Social media presents its own challenges for firms seeking to send out compliant marketing to their customers.
The position became clearer when FCA Guidance was published in March 2015 but it is not the complete picture. The FCA Guidance applies specifically to communications which constitute “financial promotions”. However, financial institutions must also ensure that all of their advertising – even where it is generic brand focused marketing – complies with ASA guidelines and other advertising principles.
We focus on a reminder of the key principles and rules for banks and other financial institutions to follow with their social media campaigns, and highlight common pitfalls.
These are areas where businesses can easily fall foul of the FCA, the ASA or third party IP rights:
Standalone compliance - the FCA emphasises that each communication (for example a tweet or a Facebook post) that is a “financial promotion”, needs to be considered individually and comply with the relevant rules. This is the case even when a firm uses a click through approach, for example when tweets link through to a website.
User generated content – favourable comments from customers about a firm’s products or services that are then reused (for example, retweeted or placed on its website) must be factually correct and capable of substantiation.
Comparative advertising – comparative advertising must not mislead or be unfair. A firm must objectively compare material, relevant, verifiable and representative features of its products. Comparisons must be on a “like-for-like” basis. Firms do not need to use the name of a competitor for the advert to be deemed to be comparative and be caught by the relevant provisions.
Personal or business? – a person can still be acting in the course of business even if they send out information from their personal social media accounts. The individual and the firm should distinguish clearly between personal and business communications.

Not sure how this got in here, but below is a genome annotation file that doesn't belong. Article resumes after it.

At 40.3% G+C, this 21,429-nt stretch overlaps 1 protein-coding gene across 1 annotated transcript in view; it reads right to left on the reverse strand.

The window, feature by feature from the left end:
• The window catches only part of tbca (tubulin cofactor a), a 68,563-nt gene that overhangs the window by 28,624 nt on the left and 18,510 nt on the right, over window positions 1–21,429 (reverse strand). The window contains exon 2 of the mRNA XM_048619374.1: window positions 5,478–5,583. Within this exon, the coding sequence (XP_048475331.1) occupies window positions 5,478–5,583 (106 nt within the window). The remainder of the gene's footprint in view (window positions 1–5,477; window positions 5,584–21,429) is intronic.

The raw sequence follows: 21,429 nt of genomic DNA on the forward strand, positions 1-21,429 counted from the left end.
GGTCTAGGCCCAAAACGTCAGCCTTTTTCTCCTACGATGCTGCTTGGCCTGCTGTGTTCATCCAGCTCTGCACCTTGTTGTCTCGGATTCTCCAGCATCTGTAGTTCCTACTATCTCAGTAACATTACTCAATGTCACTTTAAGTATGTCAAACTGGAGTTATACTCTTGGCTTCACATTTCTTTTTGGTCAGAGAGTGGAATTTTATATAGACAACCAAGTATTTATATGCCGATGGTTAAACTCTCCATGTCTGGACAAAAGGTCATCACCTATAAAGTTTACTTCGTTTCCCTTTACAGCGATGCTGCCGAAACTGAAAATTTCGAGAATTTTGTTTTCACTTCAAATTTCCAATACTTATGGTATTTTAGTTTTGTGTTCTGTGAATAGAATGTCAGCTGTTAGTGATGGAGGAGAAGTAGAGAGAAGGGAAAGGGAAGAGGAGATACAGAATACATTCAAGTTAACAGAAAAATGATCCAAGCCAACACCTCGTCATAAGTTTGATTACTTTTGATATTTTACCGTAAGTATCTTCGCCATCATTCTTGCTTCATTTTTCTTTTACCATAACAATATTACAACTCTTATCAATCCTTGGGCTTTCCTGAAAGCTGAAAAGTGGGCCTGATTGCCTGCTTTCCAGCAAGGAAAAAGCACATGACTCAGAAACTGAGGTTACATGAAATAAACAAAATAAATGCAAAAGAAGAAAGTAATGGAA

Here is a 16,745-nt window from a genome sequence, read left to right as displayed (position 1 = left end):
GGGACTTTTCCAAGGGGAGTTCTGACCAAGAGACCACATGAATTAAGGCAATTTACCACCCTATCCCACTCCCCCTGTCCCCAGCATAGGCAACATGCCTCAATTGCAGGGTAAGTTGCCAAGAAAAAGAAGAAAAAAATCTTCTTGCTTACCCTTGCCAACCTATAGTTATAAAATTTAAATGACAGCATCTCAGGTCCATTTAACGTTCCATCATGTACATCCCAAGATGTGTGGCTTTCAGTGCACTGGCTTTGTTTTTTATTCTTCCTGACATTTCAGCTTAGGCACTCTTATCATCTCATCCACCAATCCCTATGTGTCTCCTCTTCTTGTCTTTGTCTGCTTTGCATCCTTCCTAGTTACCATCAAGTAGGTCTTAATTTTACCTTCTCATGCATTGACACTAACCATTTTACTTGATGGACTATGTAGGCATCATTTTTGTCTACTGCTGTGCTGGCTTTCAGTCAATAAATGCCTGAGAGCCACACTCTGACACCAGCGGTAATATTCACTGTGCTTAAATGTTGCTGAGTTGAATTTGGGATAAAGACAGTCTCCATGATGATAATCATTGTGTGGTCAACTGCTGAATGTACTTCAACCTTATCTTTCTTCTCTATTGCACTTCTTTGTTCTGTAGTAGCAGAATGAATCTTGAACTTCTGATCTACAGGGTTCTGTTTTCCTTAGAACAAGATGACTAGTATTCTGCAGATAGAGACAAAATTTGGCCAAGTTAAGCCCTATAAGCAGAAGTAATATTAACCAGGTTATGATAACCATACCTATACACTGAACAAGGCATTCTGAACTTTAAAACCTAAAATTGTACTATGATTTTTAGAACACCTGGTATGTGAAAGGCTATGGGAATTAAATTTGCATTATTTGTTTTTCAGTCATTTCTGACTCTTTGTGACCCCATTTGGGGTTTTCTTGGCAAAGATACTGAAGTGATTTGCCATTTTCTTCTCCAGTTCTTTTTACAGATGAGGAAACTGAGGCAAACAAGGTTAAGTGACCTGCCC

Using third party names – there is a risk of a trade mark infringement claim when using the name of a competitor or another brand or their products in a comparative advert, if it is found to be unfair or misleading.
Puffery - firms should be wary of using “puffery” in their advertising as the ASA might deem such statements to be a factual superiority claim. That means that if the statement cannot be substantiated then it will be in breach of the CAP Code.
The “FCA Guidance on Social Media and Customer Communications” (the FCA Guidance) reminds firms that all communications including financial promotions must be clear, fair and not misleading and that FCA rules are media neutral, meaning they apply equally to social media.
Further principles relating to financial promotions in social media include:
- Risk warnings – an FCA concern has always been that social media is often character-limited and this poses challenges for including risk warnings or other statements in promotions and, as a result, may not be appropriate for promoting complex features for certain products/services. One approach is to use images such as infographics in communications. As images can often be switched off, appearing simply as a link, risk warnings or other information required under FCA rules should not solely appear in the image.
- Use of hashtags - hashtags such as “#ad”, “#capitalatrisk”, “#pastperf”, “#UKinvestors” are inappropriate to identify promotional content, risk warnings or jurisdictional limitations of products because the user could be directed to information that is not relevant to the firm’s communication.
- Beware of sharing or forwarding communications - where a recipient of a communication shares or forwards it (for example by retweeting), the responsibility lies with that recipient as the communicator. However, any noncompliance in the original communication remains the responsibility of the originating firm. Firms should take steps to label and target communications to mitigate the risk of them being re-communicated outside the initial target audience.
- Approval and record-keeping - firms must have an adequate system in place to sign off and record digital media communications. Sign-off should be by someone of appropriate competence and seniority.
The FCA Guidance focuses on the technical aspects of adhering to rules on financial promotions. Firms must also adhere to the CAP Code in relation to the nontechnical elements of financial advertising using social media.
All marketing communications:
- should be prepared with a sense of responsibility and should reflect the spirit, not merely the letter, of the CAP Code
- should be legal, decent, honest and truthful
- must be obviously identifiable as marketing communications
- must not contain anything that is likely to cause serious or widespread offence or cause distress